Confounding the determination of the role of epigenetics in evolution and speciation is the key question of whether epigenetically-acquired phenotypic traits themselves can actually become fixed intact, i.e. permanently added to the genome, as opposed to having the markers that generate them have indirect influence on the subsequent genome through genome destabilization, mutation, natural selection or other mechanisms. Mechanisms by which this might occur are emerging, but evidence remains somewhat circumstantial [4,19,27,119].

Importantly, it is not required for the epigenetically-inherited phenotype to become fixed into the genotype to affect the evolution of traits.

TRANSLATION: Epigenetic changes can extend 50-100+ generations without becoming hard-coded into the genome! This doesn’t mean the hard coding doesn’t ever happen, and there are both anecdotal indications and mathematical models to suggest it does. In any case, epigenetic factors undoubtedly affect long-term evolution.

I very commonly find that Intelligent Design advocates have a knee-jerk reaction against the power of epigenetics, transposition, symbiogenesis etc to produce large scale changes.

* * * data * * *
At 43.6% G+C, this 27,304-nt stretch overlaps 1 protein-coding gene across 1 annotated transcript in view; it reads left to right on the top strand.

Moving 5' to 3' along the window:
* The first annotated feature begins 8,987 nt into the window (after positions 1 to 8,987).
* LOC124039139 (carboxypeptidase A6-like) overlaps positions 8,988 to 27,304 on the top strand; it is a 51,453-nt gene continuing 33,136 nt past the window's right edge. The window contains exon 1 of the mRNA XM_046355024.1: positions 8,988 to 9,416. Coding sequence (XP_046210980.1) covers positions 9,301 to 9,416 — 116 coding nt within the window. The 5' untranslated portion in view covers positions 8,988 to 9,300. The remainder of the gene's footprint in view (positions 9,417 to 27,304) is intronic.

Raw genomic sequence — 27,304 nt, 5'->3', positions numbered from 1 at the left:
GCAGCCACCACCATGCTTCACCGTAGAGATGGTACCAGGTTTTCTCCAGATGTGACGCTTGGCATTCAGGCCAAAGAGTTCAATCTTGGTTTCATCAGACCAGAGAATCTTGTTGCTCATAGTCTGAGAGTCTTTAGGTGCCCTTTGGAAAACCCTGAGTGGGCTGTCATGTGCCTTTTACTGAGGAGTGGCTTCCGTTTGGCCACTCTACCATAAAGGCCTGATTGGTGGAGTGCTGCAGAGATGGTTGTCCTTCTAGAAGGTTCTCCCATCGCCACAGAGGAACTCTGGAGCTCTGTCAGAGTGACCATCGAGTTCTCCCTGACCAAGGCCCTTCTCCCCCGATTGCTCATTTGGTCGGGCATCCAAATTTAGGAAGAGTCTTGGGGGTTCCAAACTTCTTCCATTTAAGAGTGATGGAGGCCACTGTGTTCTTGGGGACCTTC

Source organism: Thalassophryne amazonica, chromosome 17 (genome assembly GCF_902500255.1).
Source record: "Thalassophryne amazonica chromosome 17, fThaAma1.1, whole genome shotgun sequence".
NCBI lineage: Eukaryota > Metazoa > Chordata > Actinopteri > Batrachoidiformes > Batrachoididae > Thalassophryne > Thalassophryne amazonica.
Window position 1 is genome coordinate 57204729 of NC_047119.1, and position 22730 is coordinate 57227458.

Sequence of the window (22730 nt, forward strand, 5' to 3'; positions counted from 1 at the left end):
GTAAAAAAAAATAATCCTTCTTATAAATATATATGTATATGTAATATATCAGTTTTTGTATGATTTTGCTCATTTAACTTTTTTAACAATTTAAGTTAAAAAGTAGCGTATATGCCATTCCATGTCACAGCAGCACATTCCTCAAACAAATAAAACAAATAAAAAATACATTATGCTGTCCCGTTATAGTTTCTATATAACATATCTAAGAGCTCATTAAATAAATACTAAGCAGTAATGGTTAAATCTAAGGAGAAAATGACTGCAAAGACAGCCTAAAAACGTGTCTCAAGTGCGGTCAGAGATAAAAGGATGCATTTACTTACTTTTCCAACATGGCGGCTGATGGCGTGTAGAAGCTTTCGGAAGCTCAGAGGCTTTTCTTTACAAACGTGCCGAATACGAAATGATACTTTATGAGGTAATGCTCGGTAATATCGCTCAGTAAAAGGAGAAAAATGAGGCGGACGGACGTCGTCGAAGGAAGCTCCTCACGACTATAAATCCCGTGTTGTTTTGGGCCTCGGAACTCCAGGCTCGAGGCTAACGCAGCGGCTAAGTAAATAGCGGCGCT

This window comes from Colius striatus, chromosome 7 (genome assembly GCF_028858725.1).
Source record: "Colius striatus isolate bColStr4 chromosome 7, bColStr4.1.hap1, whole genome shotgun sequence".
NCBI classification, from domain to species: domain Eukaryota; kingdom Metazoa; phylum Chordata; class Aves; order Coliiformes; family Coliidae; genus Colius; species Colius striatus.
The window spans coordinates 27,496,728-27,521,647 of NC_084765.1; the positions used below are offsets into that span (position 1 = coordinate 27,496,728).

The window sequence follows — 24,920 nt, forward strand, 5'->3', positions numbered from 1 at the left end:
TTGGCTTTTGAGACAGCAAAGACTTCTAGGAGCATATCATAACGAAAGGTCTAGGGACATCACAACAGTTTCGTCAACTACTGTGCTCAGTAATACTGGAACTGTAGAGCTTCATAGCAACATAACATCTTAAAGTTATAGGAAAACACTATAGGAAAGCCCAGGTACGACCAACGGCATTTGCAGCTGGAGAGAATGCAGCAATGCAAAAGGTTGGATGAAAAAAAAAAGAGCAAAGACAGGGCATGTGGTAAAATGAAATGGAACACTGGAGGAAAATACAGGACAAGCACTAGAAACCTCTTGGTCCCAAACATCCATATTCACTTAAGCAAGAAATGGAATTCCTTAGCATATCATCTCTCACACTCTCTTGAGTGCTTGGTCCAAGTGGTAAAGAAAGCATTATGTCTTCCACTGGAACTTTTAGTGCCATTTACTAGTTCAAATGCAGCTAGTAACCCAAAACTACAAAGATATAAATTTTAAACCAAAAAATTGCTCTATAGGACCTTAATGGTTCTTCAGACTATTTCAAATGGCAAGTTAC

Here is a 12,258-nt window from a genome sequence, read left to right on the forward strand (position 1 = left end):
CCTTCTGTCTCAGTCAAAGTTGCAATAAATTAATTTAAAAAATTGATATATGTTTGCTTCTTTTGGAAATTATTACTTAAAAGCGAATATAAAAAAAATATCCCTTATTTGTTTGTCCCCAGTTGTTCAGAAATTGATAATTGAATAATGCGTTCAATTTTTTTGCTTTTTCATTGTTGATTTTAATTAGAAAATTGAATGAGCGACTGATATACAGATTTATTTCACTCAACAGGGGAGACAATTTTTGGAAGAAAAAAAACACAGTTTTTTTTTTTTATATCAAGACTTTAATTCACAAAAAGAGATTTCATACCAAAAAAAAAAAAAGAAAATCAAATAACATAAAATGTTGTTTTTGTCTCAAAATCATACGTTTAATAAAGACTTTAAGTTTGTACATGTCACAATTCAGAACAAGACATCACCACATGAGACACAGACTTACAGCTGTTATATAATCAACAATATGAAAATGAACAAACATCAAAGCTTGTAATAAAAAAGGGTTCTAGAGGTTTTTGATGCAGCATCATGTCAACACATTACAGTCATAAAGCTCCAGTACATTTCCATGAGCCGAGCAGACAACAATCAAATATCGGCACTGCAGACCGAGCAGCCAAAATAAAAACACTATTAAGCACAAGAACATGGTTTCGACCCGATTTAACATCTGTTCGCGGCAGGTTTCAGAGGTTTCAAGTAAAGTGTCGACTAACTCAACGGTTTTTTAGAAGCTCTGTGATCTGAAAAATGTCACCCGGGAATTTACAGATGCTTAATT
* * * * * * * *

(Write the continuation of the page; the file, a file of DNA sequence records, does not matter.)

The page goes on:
This opposition puzzles me. Why? Because the capabilities of such mechanisms do not, per se, undercut the general ID proposition that there is ultimate intelligence involved. But intelligence is found in the cells themselves and this makes the entire question vastly more interesting. It makes it possible for natural forms of id (lower case i, lower case d) to offer testable hypotheses that can be scientifically verified.

It seems ID people are looking for the hand of God in differences between species. But the ability for organisms to engineer new species in response to their environment is far more impressive than a God who has to repeatedly inject new forms of life into the earth.